The Fukushima Diamond Route

The Fukushima Diamond Route

A cut above the rest


Tsuruga Castle, also referred to as Wakamatsu Castle, has been rebuilt several times over the almost 700 years since it was first constructed by the feudal lord Ashina Naomori (1323-1391).

Following a tumultuous 2020, the call of the wild is more attractive than ever for city-dwellers. Good news for Tokyo area residents: the Diamond Route, connecting the attractions of Fukushima, Tochigi and Ibaraki prefectures, is easily accessible and offers a quick escape to the beauty and wonder of some of our neighbors to the north.

The concept of the Diamond Route was created to encourage foreign tourists to explore Japan outside the well-trodden “Golden Route” connecting Tokyo, Kyoto and Osaka. What the Diamond Route lacks in the pizzazz and nightlife of the big cities, it more than makes up for with natural beauty, outdoor activities and cultural traditions.

Fukushima alone boasts many ideal sites for those seeking the solitude of nature, the charm of Edo-period Japan, or a personal experience of Japanese tradition. Here are just a few of our favorites.

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Mt. Hiuchigatake is often viewed as the icon of Oze for being the highest mountain in the region.

Oze National Park

This large national park spans Gunma, Tochigi and Fukushima prefectures, but nature-lovers and birdwatchers will particularly enjoy the northern part of the park that lies within Fukushima. The wetlands on the northeastern shores of Lake Ozenuma teem with an abundant variety of bird species. Making your way north, you can hike into the young mountains where volcanoes such as Hiuchigatake formed the landscape thousands of years ago.

A network of developed trails covers Oze National Park, leading you through golden marshland, cool mountain passes and quiet forests. A handful of campsites and mountain huts are also available, should you wish to extend your time in the great outdoors of Fukushima.

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The over 30 remaining thatched roof houses in Ouchi-juku that were once farms are now stores and souvenir shops.

Ouchi-juku Thatched Roof Village

Ouchi-juku is a welcome alternative to tourist-magnet Shirakawago in Gifu Prefecture, and just as picturesque. The buildings along its main street all have thatched roofs made from pampas grass, which are maintained for the preservation of this ancient Japanese craft. As a former post town between Aizu and Nikko, Ouchi-juku is well suited to host visitors, as several lodges are still open for business.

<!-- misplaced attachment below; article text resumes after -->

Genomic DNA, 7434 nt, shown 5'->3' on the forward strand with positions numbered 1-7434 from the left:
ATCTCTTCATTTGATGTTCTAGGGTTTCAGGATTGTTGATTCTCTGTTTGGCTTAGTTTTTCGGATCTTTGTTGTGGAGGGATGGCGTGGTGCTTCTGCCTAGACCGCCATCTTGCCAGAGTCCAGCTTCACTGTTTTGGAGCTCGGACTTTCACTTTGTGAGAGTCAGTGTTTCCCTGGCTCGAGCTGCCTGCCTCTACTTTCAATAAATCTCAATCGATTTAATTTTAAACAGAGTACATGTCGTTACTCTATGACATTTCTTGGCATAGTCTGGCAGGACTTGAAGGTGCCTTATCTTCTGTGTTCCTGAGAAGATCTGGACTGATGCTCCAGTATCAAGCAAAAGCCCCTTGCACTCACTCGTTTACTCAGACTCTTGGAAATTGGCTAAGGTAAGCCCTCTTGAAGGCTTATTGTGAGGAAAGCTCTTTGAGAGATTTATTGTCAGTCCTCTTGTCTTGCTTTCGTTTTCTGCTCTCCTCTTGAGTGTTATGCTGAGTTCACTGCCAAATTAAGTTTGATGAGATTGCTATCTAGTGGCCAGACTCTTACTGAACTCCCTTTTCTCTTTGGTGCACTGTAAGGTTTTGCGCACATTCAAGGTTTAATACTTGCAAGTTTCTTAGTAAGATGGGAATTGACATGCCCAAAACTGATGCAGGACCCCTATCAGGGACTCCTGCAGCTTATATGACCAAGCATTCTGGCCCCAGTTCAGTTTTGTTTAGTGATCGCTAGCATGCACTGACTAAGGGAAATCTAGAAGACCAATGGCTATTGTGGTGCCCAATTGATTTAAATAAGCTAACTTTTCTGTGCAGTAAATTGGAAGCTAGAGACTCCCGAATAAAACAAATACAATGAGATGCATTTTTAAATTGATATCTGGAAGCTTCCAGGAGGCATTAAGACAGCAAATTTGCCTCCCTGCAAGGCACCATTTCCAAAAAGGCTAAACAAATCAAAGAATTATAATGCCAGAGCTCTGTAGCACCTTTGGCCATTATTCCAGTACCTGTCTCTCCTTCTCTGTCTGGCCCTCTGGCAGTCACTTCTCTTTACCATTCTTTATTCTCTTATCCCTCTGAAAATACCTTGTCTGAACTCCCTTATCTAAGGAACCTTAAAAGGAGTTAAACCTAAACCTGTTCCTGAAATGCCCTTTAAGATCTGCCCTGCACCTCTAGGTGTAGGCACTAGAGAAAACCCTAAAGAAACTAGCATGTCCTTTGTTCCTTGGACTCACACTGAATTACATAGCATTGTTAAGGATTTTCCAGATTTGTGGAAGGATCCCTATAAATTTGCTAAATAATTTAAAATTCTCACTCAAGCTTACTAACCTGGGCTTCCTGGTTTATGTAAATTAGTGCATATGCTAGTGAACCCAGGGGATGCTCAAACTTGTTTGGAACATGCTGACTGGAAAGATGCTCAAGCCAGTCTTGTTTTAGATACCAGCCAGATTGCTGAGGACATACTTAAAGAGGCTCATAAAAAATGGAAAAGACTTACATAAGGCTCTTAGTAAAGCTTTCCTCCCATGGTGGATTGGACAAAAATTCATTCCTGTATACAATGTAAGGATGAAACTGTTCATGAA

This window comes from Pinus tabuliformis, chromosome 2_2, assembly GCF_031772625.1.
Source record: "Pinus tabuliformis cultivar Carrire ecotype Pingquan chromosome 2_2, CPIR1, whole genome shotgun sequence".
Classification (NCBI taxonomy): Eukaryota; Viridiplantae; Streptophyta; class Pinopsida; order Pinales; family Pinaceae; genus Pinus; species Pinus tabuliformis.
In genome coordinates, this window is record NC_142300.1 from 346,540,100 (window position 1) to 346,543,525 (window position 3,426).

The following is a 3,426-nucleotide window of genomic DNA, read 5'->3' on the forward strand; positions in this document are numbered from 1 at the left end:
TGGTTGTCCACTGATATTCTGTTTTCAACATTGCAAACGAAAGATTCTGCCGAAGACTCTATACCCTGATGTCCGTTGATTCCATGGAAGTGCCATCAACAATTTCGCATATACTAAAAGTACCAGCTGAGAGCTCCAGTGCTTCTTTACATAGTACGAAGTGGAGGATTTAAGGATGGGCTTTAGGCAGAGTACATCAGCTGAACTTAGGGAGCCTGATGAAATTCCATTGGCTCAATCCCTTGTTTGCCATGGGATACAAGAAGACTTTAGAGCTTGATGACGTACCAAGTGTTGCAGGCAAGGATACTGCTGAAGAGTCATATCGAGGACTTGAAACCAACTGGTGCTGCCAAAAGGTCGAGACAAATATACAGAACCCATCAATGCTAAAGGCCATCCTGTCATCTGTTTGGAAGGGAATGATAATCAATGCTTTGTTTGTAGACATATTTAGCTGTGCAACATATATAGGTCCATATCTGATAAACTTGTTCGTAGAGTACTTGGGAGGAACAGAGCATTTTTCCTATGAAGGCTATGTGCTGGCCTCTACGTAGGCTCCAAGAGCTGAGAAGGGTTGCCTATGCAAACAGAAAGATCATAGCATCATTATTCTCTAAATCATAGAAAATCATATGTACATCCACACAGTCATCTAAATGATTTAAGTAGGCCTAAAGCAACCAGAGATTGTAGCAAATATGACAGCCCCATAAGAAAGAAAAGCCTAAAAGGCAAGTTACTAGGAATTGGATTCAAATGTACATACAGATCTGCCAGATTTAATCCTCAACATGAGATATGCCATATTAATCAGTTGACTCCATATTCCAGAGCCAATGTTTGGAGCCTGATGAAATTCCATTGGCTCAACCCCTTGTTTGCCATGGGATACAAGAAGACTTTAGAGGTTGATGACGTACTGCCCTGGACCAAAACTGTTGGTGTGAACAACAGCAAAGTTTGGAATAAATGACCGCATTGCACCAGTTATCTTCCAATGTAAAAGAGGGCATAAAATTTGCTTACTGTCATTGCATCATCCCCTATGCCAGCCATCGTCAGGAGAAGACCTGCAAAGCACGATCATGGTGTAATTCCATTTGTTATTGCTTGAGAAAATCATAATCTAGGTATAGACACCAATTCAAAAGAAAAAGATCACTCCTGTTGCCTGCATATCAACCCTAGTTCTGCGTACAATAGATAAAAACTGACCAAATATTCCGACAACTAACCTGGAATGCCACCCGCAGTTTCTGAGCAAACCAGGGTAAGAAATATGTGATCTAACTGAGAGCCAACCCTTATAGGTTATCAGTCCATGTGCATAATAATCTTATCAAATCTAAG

Even if you are just passing through, this historical village is still well worth the visit. The main street is broad and clean, free of unsightly power poles and lines. Strolling along the road, you can browse many shops selling local crafts and traditional foods, or even sit down for cake and coffee.

Lake Akimoto is one of the many lakes you can find scattered throughout Urabandai.

Urabandai Highlands

The Urabandai plateau in northern Fukushima is shrouded in lush forests at 800m above sea level, making it the perfect escape from Tokyo’s stifling summer heat. Volcanic Mt. Bandai, known as “treasure mountain”, rises another 1,000m above the plain and is filled with numerous lakes, marshes and hot springs.

While Urabandai may be the ideal summer getaway, it’s also a great destination year-round, offering skiing in winter and multicolored foliage in autumn and spring.

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Tsuruga Castle, also referred to as Wakamatsu Castle, has been rebuilt several times over the almost 700 years since it was first constructed by the feudal lord Ashina Naomori (1323-1391).

Aizu-Wakamatsu City

The samurai spirit lives on in Aizu-Wakamatsu, one of the last strongholds against the Meiji government. For admirers of bushido (samurai moral code) and the Edo period, Aizu-Wakamatsu offers a fascinating glimpse back in history, with well-preserved architecture and local businesses that have been operating continuously for centuries.

Beyond the scenery, explore the arts and crafts of Aizu with its renowned lacquerware and unique style of pottery. And don’t forget to taste the sake of Aizu at one its local breweries, including the famous Suehiro Sake Brewery.

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